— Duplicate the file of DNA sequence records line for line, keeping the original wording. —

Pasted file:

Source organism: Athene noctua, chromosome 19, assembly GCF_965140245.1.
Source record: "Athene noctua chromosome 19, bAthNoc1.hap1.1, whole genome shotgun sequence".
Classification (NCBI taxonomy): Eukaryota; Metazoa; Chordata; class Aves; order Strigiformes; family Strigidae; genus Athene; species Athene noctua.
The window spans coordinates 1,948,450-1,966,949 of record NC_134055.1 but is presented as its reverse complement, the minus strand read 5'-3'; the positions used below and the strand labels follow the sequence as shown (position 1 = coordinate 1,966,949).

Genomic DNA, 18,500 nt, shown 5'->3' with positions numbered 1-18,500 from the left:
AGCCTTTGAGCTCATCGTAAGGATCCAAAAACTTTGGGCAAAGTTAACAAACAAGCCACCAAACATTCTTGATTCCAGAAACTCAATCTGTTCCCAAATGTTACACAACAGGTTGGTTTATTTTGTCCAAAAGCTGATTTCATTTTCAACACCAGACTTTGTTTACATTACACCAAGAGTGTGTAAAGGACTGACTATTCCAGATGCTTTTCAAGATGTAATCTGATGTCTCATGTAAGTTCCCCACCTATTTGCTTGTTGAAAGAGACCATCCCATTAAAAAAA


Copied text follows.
Source organism: Athene noctua, chromosome 19, assembly GCF_965140245.1.
Source record: "Athene noctua chromosome 19, bAthNoc1.hap1.1, whole genome shotgun sequence".
Classification (NCBI taxonomy): Eukaryota; Metazoa; Chordata; class Aves; order Strigiformes; family Strigidae; genus Athene; species Athene noctua.
The window spans coordinates 1,948,450-1,966,949 of record NC_134055.1 but is presented as its reverse complement, the minus strand read 5'-3'; the positions used below and the strand labels follow the sequence as shown (position 1 = coordinate 1,966,949).

Genomic DNA, 18,500 nt, shown 5'->3' with positions numbered 1-18,500 from the left:
AGCCTTTGAGCTCATCGTAAGGATCCAAAAACTTTGGGCAAAGTTAACAAACAAGCCACCAAACATTCTTGATTCCAGAAACTCAATCTGTTCCCAAATGTTACACAACAGGTTGGTTTATTTTGTCCAAAAGCTGATTTCATTTTCAACACCAGACTTTGTTTACATTACACCAAGAGTGTGTAAAGGACTGACTATTCCAGATGCTTTTCAAGATGTAATCTGATGTCTCATGTAAGTTCCCCACCTATTTGCTTGTTGAAAGAGACCATCCCATTAAAAAAA